A violation of the Sixth Amendment right to the effective assistance of counsel is established when an attorney's performance was deficient, and the deficient performance prejudiced the defense. Strickland v. Washington, 466 U.S. 668, 687 (1984). An attorney's performance is deficient if "counsel's representation fell below an objective standard of reasonableness." Id. at 688. The petitioner must show "that counsel made errors so serious that counsel was not functioning as the 'counsel' guaranteed the defendant by the Sixth Amendment." Id. at 687. "Judicial scrutiny of counsel's performance must be highly deferential." Id. at 689. The Supreme Court has "declined to articulate specific guidelines for appropriate attorney conduct and instead [has] emphasized that the proper measure of attorney performance remains simply reasonableness under prevailing professional norms." Wiggins v. Smith, 539 U.S. 510, 521 (2003) (quoting Strickland, 466 U.S. at 688) (internal quotation marks omitted).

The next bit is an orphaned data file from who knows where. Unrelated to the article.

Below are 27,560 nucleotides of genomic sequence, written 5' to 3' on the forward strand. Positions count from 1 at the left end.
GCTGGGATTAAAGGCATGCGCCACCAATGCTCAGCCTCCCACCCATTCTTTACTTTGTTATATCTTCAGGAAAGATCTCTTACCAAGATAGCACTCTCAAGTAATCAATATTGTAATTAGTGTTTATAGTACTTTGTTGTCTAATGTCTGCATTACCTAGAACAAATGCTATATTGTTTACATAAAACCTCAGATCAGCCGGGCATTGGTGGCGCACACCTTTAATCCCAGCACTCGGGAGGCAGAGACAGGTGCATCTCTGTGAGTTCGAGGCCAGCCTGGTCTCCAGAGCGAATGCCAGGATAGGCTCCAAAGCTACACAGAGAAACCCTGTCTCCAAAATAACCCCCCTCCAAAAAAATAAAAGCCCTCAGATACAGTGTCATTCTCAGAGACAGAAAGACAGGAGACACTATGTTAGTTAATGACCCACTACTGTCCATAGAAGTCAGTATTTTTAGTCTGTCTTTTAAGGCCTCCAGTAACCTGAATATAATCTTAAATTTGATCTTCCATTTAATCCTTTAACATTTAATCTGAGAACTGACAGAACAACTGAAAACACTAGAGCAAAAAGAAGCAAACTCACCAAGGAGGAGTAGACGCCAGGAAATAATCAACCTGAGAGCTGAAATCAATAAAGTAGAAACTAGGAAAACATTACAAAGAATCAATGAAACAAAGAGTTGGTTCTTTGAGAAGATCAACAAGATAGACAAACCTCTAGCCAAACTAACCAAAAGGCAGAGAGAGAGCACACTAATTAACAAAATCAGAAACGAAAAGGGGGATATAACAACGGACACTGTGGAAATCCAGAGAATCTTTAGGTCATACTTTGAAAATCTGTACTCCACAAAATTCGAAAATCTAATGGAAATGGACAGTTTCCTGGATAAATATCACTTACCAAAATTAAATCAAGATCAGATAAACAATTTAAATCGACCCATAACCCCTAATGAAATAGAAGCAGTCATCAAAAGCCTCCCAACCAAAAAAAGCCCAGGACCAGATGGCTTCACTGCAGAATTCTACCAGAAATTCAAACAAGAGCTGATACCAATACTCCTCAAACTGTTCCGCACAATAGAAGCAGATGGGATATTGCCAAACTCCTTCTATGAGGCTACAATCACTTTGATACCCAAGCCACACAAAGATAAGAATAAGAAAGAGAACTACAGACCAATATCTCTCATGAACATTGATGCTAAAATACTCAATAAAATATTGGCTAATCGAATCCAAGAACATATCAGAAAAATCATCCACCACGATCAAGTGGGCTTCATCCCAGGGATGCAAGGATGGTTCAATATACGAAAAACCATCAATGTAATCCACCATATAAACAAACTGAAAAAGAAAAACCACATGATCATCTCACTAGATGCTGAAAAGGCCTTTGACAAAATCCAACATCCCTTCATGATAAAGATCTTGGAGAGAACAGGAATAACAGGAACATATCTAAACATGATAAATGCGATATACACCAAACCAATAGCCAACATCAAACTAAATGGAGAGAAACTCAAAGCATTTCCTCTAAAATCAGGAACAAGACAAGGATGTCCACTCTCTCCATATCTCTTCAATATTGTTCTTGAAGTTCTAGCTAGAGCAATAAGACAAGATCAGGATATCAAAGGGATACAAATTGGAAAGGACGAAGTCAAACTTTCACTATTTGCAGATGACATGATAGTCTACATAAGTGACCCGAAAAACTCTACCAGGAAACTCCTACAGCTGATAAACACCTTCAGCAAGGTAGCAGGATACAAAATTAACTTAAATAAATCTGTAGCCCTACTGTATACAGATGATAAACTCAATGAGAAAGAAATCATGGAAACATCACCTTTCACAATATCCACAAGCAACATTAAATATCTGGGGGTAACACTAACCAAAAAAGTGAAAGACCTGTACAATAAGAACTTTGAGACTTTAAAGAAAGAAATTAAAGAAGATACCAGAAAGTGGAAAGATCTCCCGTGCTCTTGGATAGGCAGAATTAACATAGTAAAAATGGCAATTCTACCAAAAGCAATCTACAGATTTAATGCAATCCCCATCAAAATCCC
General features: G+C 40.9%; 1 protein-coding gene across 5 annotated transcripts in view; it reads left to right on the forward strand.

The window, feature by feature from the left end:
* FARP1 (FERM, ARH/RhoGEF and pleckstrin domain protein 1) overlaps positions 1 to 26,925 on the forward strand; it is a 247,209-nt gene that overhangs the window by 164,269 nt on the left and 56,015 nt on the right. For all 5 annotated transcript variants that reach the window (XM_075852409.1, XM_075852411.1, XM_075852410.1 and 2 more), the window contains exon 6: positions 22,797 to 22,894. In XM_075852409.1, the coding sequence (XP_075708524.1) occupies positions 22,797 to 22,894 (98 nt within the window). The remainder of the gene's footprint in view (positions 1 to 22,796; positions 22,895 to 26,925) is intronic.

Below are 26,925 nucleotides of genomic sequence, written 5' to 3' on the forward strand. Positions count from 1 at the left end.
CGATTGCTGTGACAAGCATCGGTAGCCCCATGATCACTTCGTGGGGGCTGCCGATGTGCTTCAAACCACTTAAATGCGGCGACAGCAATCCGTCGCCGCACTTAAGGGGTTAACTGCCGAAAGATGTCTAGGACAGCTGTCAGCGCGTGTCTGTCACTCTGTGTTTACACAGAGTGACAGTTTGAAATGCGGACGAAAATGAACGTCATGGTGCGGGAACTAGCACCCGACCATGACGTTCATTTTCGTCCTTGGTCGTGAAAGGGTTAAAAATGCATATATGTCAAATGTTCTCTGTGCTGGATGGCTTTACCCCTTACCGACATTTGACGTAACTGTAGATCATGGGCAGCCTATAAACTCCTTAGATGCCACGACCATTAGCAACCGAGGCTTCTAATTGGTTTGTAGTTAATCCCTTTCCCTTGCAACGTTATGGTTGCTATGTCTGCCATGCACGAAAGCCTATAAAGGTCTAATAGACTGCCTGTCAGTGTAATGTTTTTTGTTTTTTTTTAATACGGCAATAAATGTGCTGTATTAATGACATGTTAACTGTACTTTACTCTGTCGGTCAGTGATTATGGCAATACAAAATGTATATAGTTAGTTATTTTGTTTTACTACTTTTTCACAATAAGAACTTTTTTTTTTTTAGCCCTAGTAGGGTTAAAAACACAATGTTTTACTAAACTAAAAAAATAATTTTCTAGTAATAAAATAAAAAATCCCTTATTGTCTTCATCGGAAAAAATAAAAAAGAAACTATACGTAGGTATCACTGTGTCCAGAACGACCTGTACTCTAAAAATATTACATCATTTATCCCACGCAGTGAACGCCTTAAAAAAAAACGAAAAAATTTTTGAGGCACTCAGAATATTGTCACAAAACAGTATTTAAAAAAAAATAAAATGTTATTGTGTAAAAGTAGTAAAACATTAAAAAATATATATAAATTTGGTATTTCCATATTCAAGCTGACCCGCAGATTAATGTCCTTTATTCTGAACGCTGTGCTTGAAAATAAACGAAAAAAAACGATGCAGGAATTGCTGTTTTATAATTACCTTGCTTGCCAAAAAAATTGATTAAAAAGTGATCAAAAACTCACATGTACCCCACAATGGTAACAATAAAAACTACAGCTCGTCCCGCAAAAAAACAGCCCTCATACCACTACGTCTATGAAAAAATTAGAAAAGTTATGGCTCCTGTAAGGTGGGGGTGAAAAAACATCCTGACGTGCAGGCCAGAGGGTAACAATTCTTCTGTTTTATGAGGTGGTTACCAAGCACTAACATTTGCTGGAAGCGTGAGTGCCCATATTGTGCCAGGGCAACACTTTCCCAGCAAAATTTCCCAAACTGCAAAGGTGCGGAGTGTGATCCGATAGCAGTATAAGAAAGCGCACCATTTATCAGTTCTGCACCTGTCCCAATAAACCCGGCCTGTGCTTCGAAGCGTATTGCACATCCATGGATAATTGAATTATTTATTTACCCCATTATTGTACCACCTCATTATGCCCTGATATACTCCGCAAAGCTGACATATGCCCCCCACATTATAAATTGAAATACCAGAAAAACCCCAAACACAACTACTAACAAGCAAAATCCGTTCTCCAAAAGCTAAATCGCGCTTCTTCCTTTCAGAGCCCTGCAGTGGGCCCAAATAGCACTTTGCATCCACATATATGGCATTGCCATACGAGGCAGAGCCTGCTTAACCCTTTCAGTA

An attorney's deficient performance is prejudicial if "counsel's errors were so serious as to deprive the defendant of a fair trial, a trial whose result is reliable." Strickland, 466 U.S. at 687. The petitioner must show "a reasonable probability that, but for counsel's unprofessional errors, the result of the proceeding would have been different. A reasonable probability is a probability sufficient to undermine confidence in the outcome." Id. at 694. Unless a defendant demonstrates both deficient performance and prejudice, "it cannot be said that the conviction resulted from a breakdown in the adversary process that renders the result unreliable." Id. at 687.
The Strickland framework applies to claims of ineffective assistance of counsel arising from a guilty plea. Hill v. Lockhart, 474 U.S. 52, 58 (1985); Carter v. Collins, 918 F.2d 1198, 1200 (5th Cir. 1990). The first part of the test remains the same. Hill, 474 U.S. at 58. However, the prejudice requirement focuses on whether counsel's constitutionally ineffective performance affected the outcome of the plea process. Id. at 59. In other words, the petitioner must show "that there is a reasonable probability that, but for counsel's errors, he would . . . have pleaded guilty and would [not] have insisted on going to trial." Ibid.; Carter, 918 F.2d at 1200; see also Smith v. United States, 348 F.3d 545, 551-52 (6th Cir. 2003).